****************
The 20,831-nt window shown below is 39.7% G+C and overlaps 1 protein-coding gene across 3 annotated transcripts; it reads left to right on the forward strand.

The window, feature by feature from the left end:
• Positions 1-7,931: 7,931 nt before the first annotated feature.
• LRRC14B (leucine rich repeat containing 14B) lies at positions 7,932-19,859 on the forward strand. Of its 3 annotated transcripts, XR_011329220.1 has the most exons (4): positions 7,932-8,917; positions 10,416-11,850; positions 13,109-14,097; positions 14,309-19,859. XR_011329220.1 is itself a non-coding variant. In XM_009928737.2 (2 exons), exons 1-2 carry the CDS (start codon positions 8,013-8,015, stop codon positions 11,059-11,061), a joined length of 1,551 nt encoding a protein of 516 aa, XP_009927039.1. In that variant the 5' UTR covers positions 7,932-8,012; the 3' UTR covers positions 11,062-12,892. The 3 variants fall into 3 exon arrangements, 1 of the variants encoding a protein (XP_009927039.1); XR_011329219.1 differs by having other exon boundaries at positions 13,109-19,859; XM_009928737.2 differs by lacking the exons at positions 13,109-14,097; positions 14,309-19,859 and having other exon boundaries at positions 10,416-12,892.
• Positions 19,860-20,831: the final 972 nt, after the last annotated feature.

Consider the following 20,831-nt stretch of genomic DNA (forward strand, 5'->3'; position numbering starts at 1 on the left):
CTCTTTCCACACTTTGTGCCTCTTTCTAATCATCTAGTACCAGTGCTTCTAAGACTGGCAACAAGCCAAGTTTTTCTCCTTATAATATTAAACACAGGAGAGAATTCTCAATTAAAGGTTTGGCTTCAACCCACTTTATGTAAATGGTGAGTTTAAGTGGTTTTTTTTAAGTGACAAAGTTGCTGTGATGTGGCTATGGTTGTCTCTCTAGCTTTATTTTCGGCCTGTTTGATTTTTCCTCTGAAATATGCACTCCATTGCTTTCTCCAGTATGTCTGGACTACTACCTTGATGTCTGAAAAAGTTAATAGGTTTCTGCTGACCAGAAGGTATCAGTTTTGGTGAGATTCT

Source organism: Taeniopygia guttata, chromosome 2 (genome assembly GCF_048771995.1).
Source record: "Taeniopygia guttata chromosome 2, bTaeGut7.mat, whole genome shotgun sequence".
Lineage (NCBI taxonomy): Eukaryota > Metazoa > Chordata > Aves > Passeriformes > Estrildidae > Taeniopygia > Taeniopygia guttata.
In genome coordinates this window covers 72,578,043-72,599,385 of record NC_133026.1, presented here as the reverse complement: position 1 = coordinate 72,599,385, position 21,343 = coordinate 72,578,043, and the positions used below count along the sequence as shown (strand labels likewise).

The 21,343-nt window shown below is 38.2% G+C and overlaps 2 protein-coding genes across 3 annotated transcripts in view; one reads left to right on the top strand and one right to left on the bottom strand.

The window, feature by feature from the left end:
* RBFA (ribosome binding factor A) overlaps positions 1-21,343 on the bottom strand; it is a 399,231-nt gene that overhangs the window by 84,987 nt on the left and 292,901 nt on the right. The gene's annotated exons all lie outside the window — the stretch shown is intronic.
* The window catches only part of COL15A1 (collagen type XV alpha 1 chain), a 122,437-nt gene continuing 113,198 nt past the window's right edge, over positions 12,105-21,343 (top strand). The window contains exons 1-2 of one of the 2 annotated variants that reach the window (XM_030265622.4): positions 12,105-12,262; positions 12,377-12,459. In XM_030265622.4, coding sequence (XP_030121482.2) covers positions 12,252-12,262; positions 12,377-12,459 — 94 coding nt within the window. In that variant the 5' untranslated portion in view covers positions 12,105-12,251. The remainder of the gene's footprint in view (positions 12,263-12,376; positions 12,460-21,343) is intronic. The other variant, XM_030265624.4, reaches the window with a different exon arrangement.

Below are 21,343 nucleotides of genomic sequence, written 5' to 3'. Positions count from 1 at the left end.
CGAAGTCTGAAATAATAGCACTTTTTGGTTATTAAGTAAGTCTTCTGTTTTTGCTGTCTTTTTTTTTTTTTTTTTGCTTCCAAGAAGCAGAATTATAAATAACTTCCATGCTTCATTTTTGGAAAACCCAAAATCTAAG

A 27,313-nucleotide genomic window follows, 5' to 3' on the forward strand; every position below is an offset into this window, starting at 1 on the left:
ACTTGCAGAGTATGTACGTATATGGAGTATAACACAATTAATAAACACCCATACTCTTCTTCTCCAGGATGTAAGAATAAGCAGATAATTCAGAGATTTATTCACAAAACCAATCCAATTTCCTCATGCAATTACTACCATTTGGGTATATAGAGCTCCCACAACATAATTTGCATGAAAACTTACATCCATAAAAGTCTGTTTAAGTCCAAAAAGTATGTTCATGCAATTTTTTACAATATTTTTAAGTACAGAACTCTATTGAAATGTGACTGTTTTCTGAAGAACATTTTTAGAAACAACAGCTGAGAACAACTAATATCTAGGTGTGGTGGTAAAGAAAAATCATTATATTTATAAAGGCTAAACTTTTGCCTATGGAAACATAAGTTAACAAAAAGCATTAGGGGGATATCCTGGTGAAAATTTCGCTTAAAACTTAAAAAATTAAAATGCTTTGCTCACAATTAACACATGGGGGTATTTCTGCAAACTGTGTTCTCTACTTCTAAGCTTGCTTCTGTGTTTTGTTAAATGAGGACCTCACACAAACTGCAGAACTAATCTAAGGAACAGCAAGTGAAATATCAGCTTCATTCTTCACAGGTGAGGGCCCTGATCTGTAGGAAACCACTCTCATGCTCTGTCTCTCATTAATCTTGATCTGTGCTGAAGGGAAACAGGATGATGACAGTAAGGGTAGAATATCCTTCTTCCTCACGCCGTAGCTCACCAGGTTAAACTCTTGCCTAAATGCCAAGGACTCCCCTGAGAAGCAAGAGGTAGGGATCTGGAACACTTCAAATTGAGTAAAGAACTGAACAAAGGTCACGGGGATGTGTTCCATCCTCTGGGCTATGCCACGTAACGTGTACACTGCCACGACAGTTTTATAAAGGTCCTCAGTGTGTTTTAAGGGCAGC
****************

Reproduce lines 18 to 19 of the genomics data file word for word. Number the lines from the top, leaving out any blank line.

A 27,313-nucleotide genomic window follows, 5' to 3' on the forward strand; every position below is an offset into this window, starting at 1 on the left:
ACTTGCAGAGTATGTACGTATATGGAGTATAACACAATTAATAAACACCCATACTCTTCTTCTCCAGGATGTAAGAATAAGCAGATAATTCAGAGATTTATTCACAAAACCAATCCAATTTCCTCATGCAATTACTACCATTTGGGTATATAGAGCTCCCACAACATAATTTGCATGAAAACTTACATCCATAAAAGTCTGTTTAAGTCCAAAAAGTATGTTCATGCAATTTTTTACAATATTTTTAAGTACAGAACTCTATTGAAATGTGACTGTTTTCTGAAGAACATTTTTAGAAACAACAGCTGAGAACAACTAATATCTAGGTGTGGTGGTAAAGAAAAATCATTATATTTATAAAGGCTAAACTTTTGCCTATGGAAACATAAGTTAACAAAAAGCATTAGGGGGATATCCTGGTGAAAATTTCGCTTAAAACTTAAAAAATTAAAATGCTTTGCTCACAATTAACACATGGGGGTATTTCTGCAAACTGTGTTCTCTACTTCTAAGCTTGCTTCTGTGTTTTGTTAAATGAGGACCTCACACAAACTGCAGAACTAATCTAAGGAACAGCAAGTGAAATATCAGCTTCATTCTTCACAGGTGAGGGCCCTGATCTGTAGGAAACCACTCTCATGCTCTGTCTCTCATTAATCTTGATCTGTGCTGAAGGGAAACAGGATGATGACAGTAAGGGTAGAATATCCTTCTTCCTCACGCCGTAGCTCACCAGGTTAAACTCTTGCCTAAATGCCAAGGACTCCCCTGAGAAGCAAGAGGTAGGGATCTGGAACACTTCAAATTGAGTAAAGAACTGAACAAAGGTCACGGGGATGTGTTCCATCCTCTGGGCTATGCCACGTAACGTGTACACTGCCACGACAGTTTTATAAAGGTCCTCAGTGTGTTTTAAGGGCAGC